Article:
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  • Research Article
  • Open Access

Channel Asymmetry in Cellular OFDMA-TDD Networks

EURASIP Journal on Wireless Communications and Networking20082008:121546

https://doi.org/10.1155/2008/121546

  • Received: 17 January 2008
  • Accepted: 28 October 2008
  • Published:

Abstract

This paper studies time division duplex- (TDD-) specific interference issues in orthogonal frequency division multiple access- (OFDMA-) TDD cellular networks arising from various uplink (UL)/downlink (DL) traffic asymmetries, considering both line-of-sight (LOS) and non-LOS (NLOS) conditions among base stations (BSs). The study explores aspects both of channel allocation and user scheduling. In particular, a comparison is drawn between the fixed slot allocation (FSA) technique and a dynamic channel allocation (DCA) technique for different UL/DL loads. For the latter, random time slot opposing (RTSO) is assumed due to its simplicity and its low signaling overhead. Both channel allocation techniques do not obviate the need for user scheduling algorithms, therefore, a greedy and a fair scheduling approach are applied to both the RTSO and the FSA. The systems are evaluated based on spectral efficiency, subcarrier utilization, and user outage. The results show that RTSO networks with DL-favored traffic asymmetries outperform FSA networks for all considered metrics and are robust to LOS between BSs. In addition, it is demonstrated that the greedy scheduling algorithm only offers a marginal increase in spectral efficiency as compared to the fair scheduling algorithm, while the latter exhibits up to 20% lower outage.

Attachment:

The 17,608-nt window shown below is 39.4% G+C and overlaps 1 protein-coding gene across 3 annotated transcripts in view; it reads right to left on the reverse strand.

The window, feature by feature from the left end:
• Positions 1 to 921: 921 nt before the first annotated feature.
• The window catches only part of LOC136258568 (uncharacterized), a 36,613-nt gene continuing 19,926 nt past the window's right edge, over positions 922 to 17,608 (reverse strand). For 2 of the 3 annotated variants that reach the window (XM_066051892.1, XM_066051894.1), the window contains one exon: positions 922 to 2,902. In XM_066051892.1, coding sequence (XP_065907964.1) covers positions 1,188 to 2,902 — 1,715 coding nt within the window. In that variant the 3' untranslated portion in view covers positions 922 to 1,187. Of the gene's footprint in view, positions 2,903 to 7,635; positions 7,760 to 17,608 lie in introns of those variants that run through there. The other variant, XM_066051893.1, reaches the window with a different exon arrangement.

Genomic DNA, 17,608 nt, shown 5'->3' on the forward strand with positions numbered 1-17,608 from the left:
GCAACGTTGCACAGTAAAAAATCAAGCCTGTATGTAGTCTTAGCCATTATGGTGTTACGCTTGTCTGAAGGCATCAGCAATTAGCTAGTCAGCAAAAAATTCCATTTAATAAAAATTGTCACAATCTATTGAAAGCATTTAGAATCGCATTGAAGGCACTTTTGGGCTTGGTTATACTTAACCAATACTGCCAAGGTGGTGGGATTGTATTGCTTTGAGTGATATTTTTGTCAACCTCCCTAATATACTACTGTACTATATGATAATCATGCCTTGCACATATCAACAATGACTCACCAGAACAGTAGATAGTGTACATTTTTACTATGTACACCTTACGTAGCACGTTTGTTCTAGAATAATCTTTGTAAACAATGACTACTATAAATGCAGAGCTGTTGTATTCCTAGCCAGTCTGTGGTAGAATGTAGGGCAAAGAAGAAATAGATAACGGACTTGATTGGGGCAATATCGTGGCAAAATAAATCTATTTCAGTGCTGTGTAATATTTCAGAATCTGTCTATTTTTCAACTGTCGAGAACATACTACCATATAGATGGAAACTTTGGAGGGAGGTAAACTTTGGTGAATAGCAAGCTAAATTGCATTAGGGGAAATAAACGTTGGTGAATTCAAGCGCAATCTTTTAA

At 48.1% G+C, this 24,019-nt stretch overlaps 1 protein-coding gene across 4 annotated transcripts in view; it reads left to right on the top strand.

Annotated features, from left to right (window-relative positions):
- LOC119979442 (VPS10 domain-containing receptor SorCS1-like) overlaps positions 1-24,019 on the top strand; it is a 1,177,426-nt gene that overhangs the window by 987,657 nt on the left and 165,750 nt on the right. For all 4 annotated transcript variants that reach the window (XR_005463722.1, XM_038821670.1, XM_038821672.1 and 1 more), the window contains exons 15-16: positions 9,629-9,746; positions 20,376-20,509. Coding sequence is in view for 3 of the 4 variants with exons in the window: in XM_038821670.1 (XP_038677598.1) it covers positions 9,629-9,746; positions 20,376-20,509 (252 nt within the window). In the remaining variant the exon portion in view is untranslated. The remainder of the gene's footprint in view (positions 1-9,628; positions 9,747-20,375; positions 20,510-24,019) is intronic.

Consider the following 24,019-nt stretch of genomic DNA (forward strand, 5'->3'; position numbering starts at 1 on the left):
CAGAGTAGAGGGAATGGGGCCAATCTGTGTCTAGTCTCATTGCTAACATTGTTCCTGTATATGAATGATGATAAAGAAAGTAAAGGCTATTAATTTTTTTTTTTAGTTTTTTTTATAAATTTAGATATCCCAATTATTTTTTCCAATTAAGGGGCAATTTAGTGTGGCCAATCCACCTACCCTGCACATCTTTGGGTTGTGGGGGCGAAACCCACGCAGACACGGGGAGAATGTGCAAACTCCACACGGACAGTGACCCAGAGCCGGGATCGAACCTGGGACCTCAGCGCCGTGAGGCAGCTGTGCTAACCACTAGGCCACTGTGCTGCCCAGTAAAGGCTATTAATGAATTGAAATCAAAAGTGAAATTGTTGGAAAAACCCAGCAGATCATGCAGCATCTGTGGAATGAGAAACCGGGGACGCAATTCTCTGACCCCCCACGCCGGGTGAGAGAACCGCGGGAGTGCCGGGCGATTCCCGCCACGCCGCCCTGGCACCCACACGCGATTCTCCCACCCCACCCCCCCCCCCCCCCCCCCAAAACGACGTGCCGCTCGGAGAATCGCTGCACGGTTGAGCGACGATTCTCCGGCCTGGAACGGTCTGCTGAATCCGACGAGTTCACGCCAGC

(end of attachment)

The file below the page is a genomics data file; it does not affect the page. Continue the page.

Keywords

  • Information System
  • System Application
  • Full Article
  • Publisher Note
  • Channel Asymmetry

Publisher note

To access the full article, please see PDF

Authors’ Affiliations

(1)
Institute for Digital Communications, School of Engineering & Electronics, The University of Edinburgh, Edinburgh, EH9 3JL, UK
(2)
School of Engineering and Science, Jacobs University Bremen, 28759 Bremen, Germany
(3)
Department of Engineering and Public Policy, College of Engineering, Carnegie Mellon University, Pittsburgh, PA 15213, USA

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